HF cardiologist group

Usual care provided at HF units was planned. A HF cardiologist was responsible for prescription and titration, also based on European Society of Cardiology guidelines and addenda2,4 and a control nurse was responsible for clinical evaluation and self-care education, similar to the HF nurse group with the exception of the titration process. The number of visits depended on the organization of each hospital.

In the HF cardiologist group no nurse performed the implementation of the titration and all dose changes were made by the cardiologist. In the HF nurse group, in all cases, it was the nurse who carried out the titration, and therefore we can confirm that there was no crossover during the study.

Primary endpoint

The primary objective was to compare the achieved beta-blocker mean relative dose (% relative to target dose) in the HF nurse and HF cardiologist groups after 4 months of titration. The % of target dose was defined following the target dose recommendations of the ESC HF guidelines.2

Secondary endpoints

The secondary objectives were to compare the following between the 2 groups: a) the mean relative doses of ACE inhibitors, ARB and MRA, after 4 months of titration; b) the percentage of AE attributable to dose changes over the 4 months of titration; c) variables influencing target dose achievement; d) rates of mortality and readmissions at 6 months after the start of titration; and e) changes in LVEF, NYHA class, 6-minute walk distance, NT-proBNP levels and quality of life scores throughout the study according to group allocation.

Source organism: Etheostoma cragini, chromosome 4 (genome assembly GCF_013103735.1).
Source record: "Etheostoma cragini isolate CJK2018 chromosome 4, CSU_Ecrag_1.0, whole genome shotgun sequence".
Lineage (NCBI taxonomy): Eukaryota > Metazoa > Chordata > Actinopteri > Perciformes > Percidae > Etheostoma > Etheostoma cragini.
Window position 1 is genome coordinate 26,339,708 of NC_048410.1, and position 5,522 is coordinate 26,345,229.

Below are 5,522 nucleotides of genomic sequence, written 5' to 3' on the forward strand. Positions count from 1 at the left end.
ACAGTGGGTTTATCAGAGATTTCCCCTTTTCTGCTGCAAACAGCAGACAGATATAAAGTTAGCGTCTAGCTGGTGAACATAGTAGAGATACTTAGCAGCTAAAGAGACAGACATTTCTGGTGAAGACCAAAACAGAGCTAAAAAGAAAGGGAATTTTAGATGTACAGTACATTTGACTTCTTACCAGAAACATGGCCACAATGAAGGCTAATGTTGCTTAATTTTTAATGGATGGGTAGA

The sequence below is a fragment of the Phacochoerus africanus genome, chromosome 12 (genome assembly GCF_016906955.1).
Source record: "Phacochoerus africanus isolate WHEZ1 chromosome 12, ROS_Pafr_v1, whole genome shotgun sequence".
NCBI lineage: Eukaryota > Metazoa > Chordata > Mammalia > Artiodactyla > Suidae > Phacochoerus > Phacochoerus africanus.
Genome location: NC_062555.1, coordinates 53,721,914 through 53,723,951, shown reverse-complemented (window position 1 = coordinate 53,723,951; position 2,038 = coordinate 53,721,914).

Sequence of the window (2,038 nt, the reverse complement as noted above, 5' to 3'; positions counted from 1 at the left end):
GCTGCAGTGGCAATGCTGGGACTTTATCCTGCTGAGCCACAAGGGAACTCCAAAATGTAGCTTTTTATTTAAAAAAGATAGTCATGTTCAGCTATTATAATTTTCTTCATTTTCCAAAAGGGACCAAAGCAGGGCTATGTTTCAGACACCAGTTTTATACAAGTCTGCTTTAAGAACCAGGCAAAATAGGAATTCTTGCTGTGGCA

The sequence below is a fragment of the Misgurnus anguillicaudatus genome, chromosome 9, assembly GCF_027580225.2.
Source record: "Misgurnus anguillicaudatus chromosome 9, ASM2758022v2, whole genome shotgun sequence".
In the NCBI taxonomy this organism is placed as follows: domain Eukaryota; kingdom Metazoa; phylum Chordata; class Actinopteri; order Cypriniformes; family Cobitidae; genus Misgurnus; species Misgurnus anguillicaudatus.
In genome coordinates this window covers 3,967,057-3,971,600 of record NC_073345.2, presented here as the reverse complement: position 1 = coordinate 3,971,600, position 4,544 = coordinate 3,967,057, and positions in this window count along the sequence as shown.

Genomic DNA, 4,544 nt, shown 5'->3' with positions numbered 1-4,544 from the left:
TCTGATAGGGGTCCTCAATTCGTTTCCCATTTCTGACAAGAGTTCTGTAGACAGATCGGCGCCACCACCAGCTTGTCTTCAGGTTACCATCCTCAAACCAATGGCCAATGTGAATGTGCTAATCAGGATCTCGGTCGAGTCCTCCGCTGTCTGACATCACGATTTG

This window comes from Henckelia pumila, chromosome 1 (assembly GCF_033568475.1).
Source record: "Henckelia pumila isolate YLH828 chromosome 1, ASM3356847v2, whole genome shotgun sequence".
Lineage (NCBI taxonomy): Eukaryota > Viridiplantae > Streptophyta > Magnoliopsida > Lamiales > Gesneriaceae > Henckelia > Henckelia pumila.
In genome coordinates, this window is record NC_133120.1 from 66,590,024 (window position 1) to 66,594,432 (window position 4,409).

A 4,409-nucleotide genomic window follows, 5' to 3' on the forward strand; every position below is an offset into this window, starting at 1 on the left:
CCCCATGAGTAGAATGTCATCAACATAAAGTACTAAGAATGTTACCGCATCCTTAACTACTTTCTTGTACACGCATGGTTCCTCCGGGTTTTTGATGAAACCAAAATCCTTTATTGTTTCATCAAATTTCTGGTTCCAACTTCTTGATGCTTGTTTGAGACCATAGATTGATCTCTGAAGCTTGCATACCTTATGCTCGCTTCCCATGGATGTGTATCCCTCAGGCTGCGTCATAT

A noninferiority hypothesis was set. Variables are shown in the design article.32

Sample size calculation

For the hypothesis that the relative dose of BBs would reach 52% by the end of the study and using an equivalence margin of 7%, we would need 157 patients per group for an alpha level of significance of .05 and a statistical power of 80% (beta of 0.80). Hence, estimating that as many as 20% of patients would be lost to follow-up, we needed to recruit 314 patients per group to test the main hypotheses.32

Statistical analysis

The analysis was performed on an intention-to-treat basis. Both the Student t test (or the nonparametric Wilcoxon test if continuous data were not normally distributed) and the chi-square test (or Fisher exact test) were used to compare the baseline sociodemographic and clinical characteristics of the patients in the 2 groups. The effect attributable to the intervention was estimated by comparing the differences in the relative dose of BB (primary endpoint of the study), ACE inhibitors, ARB and MRA reached between the groups, assessed at 4 months after the start of titration, and the 95% confidence interval (95%CI) was calculated. We performed multivariate analysis for the primary and secondary endpoints as predefined in the original study design.32 The model was adjusted by baseline dose, age, educational level, baseline heart rate, amiodarone and the number of visits of the professional who titrated the target dose/additional visit; these were established as relevant related factors with a possible effect on dosing, based on a review of the literature. All variables with P <.20 were included as explanatory variables in a multivariate model, with relative dose as the response variable. The effect of time was estimated in 2 repeated measurements for each participant, using mixed linear regression models with fixed effects (time, intervention, interaction between time and intervention) and random effects (specific effect of each participant and center at the reference level and the effect of time). These models took into account the longitudinal structure of the 2 repeated measurements, as well as the hierarchical and multicenter structure of the data. All statistical analyses were performed, using SAS System v 9.4, with statistical significance set at P <.05.